For example: a typical feature of large companies is operator dominance where a focus on cost becomes primary – growth in a changing world is much harder and requires fortitude. Taken to excess, the focus becomes optimization of legacy services, and too much focus on tools such as global delivery – wonderful as part of a toolkit, but most effective in combination with client-facing services that bring new technology opportunity into the heart of businesses. Indeed, the best India-based IT providers realize exactly that, and understand that conventional outsourcing now has a limited shelf life.

Another sign of dysfunctional effects are mash-ups of old and new which resemble failed experiments in genetic engineering. We all know of large projects where agile approaches have been introduced at too large a scale to deal with mad schedules, and client and suppliers try to handle this with conventional procurement approaches. Fixed-price contracts and flexible iteration can be unlikely bedfellows.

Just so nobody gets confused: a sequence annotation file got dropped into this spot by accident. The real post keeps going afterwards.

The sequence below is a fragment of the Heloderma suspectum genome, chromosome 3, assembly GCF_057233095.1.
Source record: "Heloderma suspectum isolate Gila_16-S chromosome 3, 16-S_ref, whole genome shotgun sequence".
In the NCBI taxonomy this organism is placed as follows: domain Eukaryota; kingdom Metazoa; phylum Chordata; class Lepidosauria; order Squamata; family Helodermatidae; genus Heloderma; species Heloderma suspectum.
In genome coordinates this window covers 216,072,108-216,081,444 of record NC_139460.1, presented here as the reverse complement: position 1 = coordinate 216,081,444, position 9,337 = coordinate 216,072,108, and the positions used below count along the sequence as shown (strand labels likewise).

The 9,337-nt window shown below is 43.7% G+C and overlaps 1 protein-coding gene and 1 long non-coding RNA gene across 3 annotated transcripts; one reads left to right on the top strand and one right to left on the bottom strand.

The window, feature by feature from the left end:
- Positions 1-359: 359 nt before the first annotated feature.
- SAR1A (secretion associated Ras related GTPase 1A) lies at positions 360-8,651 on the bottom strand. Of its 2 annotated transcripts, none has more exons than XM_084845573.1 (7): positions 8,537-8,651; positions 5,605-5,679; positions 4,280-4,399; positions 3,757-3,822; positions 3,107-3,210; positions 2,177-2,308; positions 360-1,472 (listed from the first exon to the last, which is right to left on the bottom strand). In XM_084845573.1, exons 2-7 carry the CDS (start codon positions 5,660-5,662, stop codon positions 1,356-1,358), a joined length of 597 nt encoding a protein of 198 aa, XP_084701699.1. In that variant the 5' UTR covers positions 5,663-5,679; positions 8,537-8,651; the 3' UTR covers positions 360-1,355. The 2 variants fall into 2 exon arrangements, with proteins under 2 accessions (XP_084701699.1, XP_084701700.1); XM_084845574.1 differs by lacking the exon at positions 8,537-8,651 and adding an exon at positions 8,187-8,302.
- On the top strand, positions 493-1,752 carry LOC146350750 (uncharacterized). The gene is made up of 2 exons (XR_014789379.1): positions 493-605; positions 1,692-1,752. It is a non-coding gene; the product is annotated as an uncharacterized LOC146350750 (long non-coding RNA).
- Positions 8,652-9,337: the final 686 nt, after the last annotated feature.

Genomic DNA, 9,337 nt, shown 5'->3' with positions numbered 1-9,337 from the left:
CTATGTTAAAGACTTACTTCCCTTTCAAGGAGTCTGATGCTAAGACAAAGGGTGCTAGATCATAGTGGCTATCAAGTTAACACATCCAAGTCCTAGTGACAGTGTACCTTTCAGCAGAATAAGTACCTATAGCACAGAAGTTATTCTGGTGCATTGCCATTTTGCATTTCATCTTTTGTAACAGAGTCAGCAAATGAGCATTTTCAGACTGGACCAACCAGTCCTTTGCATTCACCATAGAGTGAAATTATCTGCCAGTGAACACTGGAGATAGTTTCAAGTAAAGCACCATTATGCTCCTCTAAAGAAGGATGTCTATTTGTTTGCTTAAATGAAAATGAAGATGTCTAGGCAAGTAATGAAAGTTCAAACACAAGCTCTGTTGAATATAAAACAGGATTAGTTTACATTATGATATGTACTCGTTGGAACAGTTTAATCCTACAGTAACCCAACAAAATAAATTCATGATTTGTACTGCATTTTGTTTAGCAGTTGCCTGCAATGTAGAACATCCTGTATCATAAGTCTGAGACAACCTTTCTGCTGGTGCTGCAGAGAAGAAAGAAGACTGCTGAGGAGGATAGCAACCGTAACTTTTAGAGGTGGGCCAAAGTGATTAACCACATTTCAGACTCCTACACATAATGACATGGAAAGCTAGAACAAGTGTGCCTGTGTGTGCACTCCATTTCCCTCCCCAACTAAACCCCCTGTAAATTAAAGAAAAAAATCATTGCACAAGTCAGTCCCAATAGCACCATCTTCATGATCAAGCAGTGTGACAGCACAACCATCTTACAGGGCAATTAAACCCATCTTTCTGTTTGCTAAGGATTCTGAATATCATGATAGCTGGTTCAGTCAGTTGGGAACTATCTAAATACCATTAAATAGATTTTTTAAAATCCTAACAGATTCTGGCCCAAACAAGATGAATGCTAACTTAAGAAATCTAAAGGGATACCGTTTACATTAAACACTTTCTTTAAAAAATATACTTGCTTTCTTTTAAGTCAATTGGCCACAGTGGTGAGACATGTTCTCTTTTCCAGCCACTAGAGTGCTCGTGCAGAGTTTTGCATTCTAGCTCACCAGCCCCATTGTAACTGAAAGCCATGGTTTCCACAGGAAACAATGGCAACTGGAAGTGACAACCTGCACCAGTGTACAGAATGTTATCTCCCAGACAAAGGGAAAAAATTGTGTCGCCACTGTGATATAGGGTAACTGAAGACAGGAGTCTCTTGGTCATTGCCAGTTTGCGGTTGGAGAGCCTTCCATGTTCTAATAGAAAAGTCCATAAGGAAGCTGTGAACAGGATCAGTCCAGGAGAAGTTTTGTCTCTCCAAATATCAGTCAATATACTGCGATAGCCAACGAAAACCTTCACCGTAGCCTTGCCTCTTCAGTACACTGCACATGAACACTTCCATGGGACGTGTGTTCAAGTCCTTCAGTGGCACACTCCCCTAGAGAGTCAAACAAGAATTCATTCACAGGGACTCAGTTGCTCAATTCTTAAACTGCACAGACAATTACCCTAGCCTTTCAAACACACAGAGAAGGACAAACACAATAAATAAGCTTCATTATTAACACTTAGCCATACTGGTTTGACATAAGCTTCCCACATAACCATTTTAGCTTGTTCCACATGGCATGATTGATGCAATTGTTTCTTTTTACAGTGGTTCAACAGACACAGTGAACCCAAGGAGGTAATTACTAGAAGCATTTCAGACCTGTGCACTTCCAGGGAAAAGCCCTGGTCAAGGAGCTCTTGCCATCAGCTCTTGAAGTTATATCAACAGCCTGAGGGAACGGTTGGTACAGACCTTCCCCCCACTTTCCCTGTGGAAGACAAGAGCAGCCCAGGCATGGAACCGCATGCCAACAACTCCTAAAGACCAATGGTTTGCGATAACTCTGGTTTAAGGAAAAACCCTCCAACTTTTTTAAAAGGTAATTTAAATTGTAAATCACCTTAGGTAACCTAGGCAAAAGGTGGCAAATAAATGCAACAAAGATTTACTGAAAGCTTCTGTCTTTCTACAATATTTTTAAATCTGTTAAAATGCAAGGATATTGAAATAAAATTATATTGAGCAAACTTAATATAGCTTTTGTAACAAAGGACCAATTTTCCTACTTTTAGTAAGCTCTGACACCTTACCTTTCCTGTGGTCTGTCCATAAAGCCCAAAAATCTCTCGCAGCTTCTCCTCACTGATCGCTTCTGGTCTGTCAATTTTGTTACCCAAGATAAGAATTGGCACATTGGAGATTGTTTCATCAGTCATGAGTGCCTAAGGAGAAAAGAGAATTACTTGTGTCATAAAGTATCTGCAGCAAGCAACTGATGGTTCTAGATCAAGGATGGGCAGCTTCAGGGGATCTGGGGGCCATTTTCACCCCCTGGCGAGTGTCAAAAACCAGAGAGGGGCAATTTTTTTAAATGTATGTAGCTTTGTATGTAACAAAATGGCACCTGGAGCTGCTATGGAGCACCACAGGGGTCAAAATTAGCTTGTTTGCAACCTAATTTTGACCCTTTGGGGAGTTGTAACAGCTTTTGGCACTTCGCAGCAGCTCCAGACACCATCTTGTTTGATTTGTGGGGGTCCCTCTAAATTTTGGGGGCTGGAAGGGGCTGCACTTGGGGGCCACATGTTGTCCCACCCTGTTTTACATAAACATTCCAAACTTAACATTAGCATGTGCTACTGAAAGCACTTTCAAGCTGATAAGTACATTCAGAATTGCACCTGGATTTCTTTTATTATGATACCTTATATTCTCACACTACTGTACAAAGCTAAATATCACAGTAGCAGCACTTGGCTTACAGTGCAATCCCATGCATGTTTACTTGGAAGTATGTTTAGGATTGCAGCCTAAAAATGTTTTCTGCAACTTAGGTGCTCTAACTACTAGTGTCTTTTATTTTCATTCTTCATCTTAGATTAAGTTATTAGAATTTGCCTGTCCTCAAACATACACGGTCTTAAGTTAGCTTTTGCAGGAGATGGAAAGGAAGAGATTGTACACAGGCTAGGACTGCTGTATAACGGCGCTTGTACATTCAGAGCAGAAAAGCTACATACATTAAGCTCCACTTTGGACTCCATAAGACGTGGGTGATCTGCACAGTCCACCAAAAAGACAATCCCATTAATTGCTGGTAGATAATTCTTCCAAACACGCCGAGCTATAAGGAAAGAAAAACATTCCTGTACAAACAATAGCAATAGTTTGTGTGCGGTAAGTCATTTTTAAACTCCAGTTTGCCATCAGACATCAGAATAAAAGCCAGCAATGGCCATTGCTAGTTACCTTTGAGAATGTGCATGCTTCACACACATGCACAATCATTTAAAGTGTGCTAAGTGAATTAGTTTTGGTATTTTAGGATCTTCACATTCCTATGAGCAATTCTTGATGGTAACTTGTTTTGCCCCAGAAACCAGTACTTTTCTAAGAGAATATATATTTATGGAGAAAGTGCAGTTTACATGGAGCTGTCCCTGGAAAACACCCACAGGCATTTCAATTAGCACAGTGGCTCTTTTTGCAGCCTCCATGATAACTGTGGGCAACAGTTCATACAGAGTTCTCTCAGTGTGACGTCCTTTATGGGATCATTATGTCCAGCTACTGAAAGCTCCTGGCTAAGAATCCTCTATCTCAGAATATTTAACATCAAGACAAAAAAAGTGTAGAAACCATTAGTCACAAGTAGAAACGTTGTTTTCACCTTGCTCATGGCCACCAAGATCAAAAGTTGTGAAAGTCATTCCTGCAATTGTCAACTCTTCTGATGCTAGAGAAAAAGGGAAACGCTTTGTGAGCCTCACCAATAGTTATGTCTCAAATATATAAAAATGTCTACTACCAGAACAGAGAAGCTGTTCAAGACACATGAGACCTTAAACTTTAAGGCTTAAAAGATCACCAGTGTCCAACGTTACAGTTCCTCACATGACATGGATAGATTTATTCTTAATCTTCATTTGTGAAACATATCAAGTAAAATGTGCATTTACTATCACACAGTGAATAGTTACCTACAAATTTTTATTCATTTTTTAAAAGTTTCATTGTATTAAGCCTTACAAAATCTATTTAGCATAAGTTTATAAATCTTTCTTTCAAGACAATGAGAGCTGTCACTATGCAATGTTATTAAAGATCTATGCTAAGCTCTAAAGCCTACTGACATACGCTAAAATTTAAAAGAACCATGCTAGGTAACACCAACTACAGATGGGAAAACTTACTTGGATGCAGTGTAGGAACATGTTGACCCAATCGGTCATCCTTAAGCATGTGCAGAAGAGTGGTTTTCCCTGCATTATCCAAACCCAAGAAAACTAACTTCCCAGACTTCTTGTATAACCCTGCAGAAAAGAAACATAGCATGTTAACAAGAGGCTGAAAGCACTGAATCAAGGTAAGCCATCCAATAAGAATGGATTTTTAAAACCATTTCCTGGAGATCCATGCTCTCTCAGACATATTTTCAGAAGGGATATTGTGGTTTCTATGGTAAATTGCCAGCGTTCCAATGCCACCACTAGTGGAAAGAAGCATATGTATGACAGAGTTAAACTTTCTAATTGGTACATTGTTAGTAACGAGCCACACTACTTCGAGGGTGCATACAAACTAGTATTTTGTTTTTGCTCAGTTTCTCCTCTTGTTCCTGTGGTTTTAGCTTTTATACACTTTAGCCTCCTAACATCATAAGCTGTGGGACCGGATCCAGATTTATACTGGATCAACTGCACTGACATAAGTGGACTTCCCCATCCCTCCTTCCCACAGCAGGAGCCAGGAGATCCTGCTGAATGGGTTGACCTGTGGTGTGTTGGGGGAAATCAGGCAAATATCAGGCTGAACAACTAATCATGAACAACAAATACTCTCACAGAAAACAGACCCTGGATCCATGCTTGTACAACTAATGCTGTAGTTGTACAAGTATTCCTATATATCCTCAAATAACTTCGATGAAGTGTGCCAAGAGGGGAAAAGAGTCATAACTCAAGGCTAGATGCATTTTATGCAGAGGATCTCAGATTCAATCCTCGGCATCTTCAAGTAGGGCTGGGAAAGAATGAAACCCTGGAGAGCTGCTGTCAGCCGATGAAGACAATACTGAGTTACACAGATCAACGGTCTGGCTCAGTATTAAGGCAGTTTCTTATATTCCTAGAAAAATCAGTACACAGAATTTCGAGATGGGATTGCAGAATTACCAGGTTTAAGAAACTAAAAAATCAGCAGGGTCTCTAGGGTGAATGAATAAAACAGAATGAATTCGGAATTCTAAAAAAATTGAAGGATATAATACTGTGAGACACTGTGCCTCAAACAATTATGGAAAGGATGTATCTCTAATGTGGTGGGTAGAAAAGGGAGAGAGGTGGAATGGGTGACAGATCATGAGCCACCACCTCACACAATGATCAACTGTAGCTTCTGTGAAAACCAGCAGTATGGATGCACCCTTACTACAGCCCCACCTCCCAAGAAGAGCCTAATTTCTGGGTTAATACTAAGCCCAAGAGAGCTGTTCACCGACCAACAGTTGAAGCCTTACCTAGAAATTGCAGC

But real, sun-bright opportunity at scale also exists. An eco-system of service providers has appeared around the dynamic and fast-growing company Salesforce. Salesforce transaction volumes are in 9 figures daily, and much of these are via their platform technologies, showing people are building their own apps around its Software-as-a-Service core.

Another positive example:  I have come across one agile based company that hires the very best developers – aspiring for the top 1% – and undertakes only small projects with direct and strong business support. It seems to genuinely deliver the benefits of agile approaches, with great reliability. This emphasizes to me a coming focus on skills and expertise that can marry client need and the power of new tech. Like all times of change, smart tech-savvy people who understand clients and can integrate complexity will be at a premium.

And the growth rates of many larger consultancies are respectable, or simply plain good – reflecting client needs for advice and support in their transformations.